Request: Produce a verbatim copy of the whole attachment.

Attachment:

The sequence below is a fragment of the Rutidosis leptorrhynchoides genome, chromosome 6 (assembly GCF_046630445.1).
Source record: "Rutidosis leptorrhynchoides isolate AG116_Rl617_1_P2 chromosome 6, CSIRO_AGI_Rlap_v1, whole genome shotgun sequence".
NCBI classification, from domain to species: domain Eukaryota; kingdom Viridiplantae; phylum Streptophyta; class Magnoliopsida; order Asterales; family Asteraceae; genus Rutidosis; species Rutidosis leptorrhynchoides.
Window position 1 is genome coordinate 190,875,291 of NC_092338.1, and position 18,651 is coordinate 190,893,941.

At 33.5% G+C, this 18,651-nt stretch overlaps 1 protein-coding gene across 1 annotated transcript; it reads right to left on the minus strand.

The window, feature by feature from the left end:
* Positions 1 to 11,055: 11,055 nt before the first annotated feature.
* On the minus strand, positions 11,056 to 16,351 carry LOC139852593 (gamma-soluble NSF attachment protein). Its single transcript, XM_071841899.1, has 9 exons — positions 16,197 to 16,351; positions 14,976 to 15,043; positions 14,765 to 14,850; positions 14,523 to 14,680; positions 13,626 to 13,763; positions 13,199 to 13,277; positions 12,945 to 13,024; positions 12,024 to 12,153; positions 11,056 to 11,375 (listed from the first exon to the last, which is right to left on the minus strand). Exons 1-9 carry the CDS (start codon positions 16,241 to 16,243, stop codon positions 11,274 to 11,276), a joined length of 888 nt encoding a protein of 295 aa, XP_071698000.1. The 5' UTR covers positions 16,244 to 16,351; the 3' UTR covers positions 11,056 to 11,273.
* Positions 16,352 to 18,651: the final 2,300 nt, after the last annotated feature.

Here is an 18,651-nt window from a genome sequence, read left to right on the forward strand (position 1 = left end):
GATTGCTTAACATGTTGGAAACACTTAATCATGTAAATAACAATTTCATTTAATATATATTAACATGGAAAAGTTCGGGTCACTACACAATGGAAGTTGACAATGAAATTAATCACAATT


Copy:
The sequence below is a fragment of the Rutidosis leptorrhynchoides genome, chromosome 6 (assembly GCF_046630445.1).
Source record: "Rutidosis leptorrhynchoides isolate AG116_Rl617_1_P2 chromosome 6, CSIRO_AGI_Rlap_v1, whole genome shotgun sequence".
NCBI classification, from domain to species: domain Eukaryota; kingdom Viridiplantae; phylum Streptophyta; class Magnoliopsida; order Asterales; family Asteraceae; genus Rutidosis; species Rutidosis leptorrhynchoides.
Window position 1 is genome coordinate 190,875,291 of NC_092338.1, and position 18,651 is coordinate 190,893,941.

At 33.5% G+C, this 18,651-nt stretch overlaps 1 protein-coding gene across 1 annotated transcript; it reads right to left on the minus strand.

The window, feature by feature from the left end:
* Positions 1 to 11,055: 11,055 nt before the first annotated feature.
* On the minus strand, positions 11,056 to 16,351 carry LOC139852593 (gamma-soluble NSF attachment protein). Its single transcript, XM_071841899.1, has 9 exons — positions 16,197 to 16,351; positions 14,976 to 15,043; positions 14,765 to 14,850; positions 14,523 to 14,680; positions 13,626 to 13,763; positions 13,199 to 13,277; positions 12,945 to 13,024; positions 12,024 to 12,153; positions 11,056 to 11,375 (listed from the first exon to the last, which is right to left on the minus strand). Exons 1-9 carry the CDS (start codon positions 16,241 to 16,243, stop codon positions 11,274 to 11,276), a joined length of 888 nt encoding a protein of 295 aa, XP_071698000.1. The 5' UTR covers positions 16,244 to 16,351; the 3' UTR covers positions 11,056 to 11,273.
* Positions 16,352 to 18,651: the final 2,300 nt, after the last annotated feature.

Here is an 18,651-nt window from a genome sequence, read left to right on the forward strand (position 1 = left end):
GATTGCTTAACATGTTGGAAACACTTAATCATGTAAATAACAATTTCATTTAATATATATTAACATGGAAAAGTTCGGGTCACTACACAATGGAAGTTGACAATGAAATTAATCACAATT